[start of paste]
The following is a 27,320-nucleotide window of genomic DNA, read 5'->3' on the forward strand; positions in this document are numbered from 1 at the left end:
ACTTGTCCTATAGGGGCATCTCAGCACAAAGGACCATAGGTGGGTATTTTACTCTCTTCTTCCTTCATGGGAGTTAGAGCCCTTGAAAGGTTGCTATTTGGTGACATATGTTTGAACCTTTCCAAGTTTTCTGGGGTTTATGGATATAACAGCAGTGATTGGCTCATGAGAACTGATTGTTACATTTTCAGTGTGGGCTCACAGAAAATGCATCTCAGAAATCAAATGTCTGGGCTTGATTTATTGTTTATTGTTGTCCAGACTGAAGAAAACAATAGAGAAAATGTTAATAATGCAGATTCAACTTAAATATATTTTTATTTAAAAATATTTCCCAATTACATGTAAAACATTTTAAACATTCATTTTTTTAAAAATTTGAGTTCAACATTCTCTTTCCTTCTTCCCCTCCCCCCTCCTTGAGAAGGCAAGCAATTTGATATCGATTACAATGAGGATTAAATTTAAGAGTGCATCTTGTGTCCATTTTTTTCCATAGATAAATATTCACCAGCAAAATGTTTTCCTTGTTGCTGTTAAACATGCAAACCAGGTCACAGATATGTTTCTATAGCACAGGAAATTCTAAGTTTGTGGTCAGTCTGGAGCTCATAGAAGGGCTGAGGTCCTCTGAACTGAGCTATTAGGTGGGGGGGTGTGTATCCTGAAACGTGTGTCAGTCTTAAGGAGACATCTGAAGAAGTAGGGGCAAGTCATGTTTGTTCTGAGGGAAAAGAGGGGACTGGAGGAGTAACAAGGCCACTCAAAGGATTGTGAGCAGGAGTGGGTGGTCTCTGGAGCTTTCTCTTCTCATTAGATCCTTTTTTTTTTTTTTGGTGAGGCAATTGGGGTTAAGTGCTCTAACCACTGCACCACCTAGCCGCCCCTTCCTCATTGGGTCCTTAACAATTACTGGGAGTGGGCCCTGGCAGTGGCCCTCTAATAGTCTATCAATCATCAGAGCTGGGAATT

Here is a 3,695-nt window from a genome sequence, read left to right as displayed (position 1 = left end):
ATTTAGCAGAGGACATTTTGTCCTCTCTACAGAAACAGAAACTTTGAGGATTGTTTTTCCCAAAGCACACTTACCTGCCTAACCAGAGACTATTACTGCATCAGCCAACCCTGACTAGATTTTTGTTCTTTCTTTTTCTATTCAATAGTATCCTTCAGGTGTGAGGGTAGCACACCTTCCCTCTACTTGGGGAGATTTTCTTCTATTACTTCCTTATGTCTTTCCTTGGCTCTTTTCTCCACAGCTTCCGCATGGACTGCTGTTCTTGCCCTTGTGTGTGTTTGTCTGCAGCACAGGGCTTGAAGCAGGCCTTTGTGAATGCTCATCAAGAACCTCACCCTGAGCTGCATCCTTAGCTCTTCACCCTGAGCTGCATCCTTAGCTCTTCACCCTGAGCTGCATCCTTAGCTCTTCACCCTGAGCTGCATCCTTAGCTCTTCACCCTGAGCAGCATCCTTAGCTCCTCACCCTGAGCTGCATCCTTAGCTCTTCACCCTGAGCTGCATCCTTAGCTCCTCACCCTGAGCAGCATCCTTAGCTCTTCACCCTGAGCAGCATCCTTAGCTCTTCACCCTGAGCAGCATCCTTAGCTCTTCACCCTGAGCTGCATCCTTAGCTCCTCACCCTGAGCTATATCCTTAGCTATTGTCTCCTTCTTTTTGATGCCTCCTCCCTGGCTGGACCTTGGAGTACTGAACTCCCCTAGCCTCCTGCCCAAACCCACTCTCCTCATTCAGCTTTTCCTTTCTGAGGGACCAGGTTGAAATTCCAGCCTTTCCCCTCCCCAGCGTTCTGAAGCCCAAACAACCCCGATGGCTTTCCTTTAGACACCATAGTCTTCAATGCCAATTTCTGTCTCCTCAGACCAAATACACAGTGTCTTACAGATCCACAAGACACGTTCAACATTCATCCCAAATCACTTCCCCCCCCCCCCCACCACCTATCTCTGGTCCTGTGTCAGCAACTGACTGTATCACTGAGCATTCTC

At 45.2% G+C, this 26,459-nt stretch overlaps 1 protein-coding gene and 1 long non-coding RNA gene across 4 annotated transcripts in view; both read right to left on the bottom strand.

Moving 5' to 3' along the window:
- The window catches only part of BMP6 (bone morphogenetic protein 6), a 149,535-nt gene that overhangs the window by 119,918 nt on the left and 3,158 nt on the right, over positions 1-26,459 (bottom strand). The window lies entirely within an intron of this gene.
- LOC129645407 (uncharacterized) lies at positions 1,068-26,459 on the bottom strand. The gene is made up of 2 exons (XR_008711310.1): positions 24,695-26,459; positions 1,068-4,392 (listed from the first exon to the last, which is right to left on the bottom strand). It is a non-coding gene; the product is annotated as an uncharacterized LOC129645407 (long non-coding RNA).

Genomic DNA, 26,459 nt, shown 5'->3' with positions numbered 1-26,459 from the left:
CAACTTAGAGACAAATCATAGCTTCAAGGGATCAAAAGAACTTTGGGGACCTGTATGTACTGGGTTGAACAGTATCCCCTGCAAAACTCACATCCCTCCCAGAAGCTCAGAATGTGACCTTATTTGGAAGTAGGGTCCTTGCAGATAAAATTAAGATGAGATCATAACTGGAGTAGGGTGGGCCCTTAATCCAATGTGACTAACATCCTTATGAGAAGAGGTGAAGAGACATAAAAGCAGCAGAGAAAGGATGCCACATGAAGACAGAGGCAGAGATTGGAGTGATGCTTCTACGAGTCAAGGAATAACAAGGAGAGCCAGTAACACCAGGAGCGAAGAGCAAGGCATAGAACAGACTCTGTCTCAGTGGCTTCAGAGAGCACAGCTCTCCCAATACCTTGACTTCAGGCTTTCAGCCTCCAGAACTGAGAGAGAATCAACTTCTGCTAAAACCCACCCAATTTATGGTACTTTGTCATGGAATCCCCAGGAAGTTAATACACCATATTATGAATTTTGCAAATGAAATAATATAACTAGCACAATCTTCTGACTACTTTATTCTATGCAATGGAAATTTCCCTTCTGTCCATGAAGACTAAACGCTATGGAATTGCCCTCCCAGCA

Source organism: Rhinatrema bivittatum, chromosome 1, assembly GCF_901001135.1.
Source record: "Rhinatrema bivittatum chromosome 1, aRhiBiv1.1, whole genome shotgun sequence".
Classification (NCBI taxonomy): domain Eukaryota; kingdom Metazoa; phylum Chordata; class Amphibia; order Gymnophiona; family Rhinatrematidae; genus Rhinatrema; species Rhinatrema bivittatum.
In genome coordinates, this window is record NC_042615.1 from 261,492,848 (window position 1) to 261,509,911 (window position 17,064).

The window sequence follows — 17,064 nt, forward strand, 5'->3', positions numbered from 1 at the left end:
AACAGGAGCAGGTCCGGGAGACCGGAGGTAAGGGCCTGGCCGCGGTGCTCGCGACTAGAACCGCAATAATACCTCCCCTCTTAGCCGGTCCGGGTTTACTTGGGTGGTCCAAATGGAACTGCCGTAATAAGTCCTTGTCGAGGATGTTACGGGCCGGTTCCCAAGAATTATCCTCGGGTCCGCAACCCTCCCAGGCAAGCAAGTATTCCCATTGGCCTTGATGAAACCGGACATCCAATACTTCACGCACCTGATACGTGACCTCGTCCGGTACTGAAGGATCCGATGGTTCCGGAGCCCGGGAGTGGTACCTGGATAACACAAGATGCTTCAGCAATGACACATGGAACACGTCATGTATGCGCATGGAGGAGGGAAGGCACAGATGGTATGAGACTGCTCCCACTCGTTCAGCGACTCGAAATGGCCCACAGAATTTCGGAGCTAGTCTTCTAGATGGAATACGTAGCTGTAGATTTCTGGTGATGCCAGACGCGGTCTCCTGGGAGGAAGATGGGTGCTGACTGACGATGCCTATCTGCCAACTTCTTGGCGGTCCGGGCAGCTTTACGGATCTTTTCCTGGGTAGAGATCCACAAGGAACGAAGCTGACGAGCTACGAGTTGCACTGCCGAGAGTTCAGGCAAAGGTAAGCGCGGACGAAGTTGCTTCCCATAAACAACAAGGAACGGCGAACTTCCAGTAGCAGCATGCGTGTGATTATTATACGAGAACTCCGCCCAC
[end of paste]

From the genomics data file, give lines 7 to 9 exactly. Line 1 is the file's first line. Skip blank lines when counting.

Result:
- The window catches only part of BMP6 (bone morphogenetic protein 6), a 149,535-nt gene that overhangs the window by 119,918 nt on the left and 3,158 nt on the right, over positions 1-26,459 (bottom strand). The window lies entirely within an intron of this gene.
- LOC129645407 (uncharacterized) lies at positions 1,068-26,459 on the bottom strand. The gene is made up of 2 exons (XR_008711310.1): positions 24,695-26,459; positions 1,068-4,392 (listed from the first exon to the last, which is right to left on the bottom strand). It is a non-coding gene; the product is annotated as an uncharacterized LOC129645407 (long non-coding RNA).

Genomic DNA, 26,459 nt, shown 5'->3' with positions numbered 1-26,459 from the left: